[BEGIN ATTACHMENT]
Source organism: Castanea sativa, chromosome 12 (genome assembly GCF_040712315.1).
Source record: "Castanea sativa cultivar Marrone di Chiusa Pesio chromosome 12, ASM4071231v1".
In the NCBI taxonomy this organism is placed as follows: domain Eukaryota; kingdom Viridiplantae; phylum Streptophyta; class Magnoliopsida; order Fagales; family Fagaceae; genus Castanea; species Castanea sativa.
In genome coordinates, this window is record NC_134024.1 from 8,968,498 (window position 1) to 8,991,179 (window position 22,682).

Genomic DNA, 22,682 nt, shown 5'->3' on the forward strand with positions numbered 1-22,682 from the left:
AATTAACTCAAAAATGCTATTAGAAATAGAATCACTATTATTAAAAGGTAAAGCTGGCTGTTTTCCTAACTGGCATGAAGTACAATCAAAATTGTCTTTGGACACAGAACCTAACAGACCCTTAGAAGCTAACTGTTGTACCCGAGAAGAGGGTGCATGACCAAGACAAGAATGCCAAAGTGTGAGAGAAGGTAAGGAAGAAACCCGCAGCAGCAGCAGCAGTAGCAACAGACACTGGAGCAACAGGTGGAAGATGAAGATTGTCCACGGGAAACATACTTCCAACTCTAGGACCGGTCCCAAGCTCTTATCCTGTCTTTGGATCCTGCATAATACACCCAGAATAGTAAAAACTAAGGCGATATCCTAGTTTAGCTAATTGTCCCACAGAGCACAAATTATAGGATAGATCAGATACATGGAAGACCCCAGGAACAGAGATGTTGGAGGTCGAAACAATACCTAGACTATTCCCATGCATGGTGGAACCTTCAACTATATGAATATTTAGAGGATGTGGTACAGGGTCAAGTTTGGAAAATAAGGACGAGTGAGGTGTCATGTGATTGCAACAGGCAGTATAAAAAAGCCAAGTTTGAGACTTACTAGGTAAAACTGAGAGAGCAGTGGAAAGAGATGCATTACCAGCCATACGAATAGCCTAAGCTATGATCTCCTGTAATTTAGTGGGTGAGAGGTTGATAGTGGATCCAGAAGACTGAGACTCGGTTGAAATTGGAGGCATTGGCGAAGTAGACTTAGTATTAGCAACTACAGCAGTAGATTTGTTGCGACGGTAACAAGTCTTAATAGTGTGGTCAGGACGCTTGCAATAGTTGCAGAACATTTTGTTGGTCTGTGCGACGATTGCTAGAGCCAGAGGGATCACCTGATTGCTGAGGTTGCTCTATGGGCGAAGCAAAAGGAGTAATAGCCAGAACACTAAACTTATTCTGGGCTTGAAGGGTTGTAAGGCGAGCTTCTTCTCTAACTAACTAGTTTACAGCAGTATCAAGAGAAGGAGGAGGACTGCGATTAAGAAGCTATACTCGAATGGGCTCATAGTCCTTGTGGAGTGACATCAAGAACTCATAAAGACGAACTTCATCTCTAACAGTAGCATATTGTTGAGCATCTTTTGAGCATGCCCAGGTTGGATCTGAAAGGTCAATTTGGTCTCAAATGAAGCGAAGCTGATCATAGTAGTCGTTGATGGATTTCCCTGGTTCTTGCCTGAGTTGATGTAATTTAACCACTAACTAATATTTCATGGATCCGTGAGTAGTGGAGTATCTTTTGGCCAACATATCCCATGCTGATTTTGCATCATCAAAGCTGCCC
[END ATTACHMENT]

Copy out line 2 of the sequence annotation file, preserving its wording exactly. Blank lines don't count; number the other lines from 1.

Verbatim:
Source record: "Castanea sativa cultivar Marrone di Chiusa Pesio chromosome 12, ASM4071231v1".